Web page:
October 25th, 2020

Lessons from the pandemic


By Lethbridge Herald Opinon on May 7, 2020.

Kevin Van Tighem

A tiny little virus with a nasty ability to spread has humbled us all. Lives and economy have been disrupted to a degree unimaginable even two months ago. It’s a good time for rethinking some core assumptions.

To that end, here are some positive lessons we might take from our current situation:

1. If we don’t drive and fly everywhere, the sky turns blue again and the air gets sweet. We can even hear birds sing in downtown streets. Maybe we should stop driving and flying to nice places and, instead, keep our home communities worth living in (see below re: best things in life are free.)

2. When things get unsteady, people need income stability to keep families, communities and the economy alive. A crisis is not the best time to try and figure that out. It might make sense to re-jig the taxation system so everyone gets a basic living income, not just a “basic personal amount.” The money is there, it just goes to the wrong things (see below re: yachts)

3. The much-vaunted “free market” loved by fiscal conservatives everywhere is a house built of cards (and greed). It didn’t and can’t save us. Governments – unloved by fiscal conservatives everywhere – are what’s saving us. Maybe we should actually fund and support good governance.

4. We also need each other. So let’s keep helping each other. It’s called family and community, and it’s good.

5. The corporate investor class, it turns out, is not that useful when big things go sour. Grocery clerks, caretakers and other service industry employees, on the other hand, are actually critical. We should take steps to ensure that pay and compensation reflects both those truths.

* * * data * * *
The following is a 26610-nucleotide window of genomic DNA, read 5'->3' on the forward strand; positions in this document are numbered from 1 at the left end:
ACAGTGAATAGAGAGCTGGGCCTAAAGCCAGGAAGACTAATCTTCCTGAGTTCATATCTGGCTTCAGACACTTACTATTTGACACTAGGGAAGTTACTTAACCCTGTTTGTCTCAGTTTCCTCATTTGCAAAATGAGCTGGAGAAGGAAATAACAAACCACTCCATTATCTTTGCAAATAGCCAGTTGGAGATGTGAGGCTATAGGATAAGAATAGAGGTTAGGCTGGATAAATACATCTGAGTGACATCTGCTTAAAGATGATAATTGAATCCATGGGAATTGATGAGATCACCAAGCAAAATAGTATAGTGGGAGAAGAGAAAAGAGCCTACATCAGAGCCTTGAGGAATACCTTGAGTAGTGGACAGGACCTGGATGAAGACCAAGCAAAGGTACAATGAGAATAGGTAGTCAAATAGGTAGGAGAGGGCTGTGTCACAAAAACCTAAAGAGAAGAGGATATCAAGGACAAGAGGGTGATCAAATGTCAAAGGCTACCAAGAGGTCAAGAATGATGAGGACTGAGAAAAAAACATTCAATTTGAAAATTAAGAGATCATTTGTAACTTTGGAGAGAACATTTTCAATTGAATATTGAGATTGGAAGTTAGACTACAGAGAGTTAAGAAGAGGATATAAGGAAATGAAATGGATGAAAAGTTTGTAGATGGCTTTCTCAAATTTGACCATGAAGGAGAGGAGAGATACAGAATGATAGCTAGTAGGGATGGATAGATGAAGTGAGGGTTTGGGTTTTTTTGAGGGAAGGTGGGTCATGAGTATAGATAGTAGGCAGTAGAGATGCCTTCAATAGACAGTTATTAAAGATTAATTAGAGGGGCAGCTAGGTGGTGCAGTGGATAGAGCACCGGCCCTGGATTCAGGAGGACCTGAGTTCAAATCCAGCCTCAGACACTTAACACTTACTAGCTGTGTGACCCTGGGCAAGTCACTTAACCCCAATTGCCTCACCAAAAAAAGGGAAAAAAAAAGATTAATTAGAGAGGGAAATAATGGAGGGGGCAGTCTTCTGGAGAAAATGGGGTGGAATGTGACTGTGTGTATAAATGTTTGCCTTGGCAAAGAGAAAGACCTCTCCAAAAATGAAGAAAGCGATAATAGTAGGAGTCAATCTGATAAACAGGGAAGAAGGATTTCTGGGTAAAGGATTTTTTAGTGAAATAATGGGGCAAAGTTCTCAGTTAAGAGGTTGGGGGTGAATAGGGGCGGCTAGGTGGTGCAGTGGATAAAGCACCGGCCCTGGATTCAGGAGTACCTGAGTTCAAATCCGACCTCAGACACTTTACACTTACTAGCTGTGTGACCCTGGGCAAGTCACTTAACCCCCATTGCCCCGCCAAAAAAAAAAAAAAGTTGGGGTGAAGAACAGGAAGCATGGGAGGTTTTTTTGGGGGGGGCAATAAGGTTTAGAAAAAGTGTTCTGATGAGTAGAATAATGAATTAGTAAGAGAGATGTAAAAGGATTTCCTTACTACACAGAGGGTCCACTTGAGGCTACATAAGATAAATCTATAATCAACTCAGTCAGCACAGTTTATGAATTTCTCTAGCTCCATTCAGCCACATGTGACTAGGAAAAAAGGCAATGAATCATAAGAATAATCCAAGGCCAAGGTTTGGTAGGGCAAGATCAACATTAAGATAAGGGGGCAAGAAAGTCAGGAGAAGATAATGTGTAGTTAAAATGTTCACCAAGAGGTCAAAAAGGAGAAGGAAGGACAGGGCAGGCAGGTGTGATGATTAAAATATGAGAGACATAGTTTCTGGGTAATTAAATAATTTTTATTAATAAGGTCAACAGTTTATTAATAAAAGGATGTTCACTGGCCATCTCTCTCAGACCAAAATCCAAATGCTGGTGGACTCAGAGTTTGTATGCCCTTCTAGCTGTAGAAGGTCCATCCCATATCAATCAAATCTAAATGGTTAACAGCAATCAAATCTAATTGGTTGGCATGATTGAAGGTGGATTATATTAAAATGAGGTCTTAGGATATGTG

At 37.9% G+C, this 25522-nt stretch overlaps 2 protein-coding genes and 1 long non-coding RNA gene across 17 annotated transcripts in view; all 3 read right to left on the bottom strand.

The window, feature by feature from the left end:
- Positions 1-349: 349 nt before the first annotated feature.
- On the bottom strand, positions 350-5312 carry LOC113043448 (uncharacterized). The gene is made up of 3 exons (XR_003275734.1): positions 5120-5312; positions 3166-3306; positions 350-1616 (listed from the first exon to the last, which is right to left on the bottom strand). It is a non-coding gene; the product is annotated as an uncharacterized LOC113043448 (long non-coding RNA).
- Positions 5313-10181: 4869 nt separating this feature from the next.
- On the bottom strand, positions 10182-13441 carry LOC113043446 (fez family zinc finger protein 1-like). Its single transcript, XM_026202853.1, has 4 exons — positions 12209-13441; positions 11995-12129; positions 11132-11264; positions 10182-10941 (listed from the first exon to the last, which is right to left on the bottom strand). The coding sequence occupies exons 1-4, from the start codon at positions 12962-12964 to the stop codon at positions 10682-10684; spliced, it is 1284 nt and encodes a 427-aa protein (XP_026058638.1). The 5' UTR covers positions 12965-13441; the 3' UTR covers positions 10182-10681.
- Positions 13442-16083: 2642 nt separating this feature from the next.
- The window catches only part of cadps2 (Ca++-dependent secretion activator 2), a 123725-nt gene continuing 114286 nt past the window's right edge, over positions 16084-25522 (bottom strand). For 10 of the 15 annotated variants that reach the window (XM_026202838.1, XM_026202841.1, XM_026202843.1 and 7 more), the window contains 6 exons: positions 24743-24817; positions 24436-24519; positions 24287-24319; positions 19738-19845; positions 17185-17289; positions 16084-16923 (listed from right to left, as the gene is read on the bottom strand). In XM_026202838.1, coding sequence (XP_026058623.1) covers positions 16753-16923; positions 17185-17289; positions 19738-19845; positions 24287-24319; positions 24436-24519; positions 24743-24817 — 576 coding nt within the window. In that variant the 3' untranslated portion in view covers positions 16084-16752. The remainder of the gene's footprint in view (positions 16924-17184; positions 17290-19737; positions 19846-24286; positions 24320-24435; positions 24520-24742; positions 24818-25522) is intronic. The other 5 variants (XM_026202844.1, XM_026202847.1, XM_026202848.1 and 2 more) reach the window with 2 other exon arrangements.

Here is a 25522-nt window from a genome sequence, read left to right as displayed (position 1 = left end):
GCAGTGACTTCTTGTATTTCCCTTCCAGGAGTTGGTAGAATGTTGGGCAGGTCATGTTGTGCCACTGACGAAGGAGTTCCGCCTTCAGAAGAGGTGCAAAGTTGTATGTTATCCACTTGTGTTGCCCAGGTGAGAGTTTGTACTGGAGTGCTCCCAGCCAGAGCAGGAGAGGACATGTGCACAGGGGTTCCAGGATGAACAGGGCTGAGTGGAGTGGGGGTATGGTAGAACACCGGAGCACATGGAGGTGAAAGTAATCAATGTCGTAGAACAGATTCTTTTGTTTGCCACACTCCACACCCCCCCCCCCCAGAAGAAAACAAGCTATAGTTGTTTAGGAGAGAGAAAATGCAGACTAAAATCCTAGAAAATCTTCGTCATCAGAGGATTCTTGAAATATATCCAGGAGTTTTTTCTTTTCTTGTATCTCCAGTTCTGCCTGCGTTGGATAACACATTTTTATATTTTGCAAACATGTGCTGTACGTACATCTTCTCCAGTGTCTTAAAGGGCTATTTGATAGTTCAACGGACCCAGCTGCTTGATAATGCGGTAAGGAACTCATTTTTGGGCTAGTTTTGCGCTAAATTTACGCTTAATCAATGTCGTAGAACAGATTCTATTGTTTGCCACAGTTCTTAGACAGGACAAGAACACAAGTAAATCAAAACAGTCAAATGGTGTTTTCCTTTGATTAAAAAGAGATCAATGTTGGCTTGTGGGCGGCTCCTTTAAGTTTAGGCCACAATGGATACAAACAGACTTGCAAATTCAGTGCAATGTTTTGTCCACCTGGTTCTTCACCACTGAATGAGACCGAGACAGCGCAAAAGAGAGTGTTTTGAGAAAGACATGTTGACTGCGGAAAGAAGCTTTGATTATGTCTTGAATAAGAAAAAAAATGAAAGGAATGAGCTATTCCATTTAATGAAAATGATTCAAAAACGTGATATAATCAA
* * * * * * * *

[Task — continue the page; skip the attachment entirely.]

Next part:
6. When supply chains break down, local food and products are still within reach. Time for a hard U-turn away from globalization (see above re: free market failures) and towards goods and services provided by our actual neighbours and home communities. Shifting from big corporate models to smaller cooperative and collaborative ones has never looked more sensible.

7. Hygiene matters. Keep washing your hands.

8. The best things in life are free, and they keep on delivering even (especially?) when the super-rich are hiding out from a pandemic on yachts bought with dollars that weren’t taxed. So, when they re-emerge from hiding, we’d be wise to ignore their predictable and self-serving rhetoric about the need for continuing tax relief “so as not to undermine a fragile recovery.” Let them prattle on to one another while we keep finding time for our kids, marvelling at the emergence of spring flowers, lingering over meals, watching birds and making music. And properly taxing the surplus wealth that our public spending on education, health, infrastructure and services helped generate in the first place.

9. Canada’s system of public medicine actually saves lives. The U.S. model clearly costs lives. Private medical companies and apps owned by friends and family of conservative politicians simply divert public money into private pockets. So let’s fight as hard for our doctors, nurses, lab workers and other medical staff after this crisis passes as they are fighting for us right now.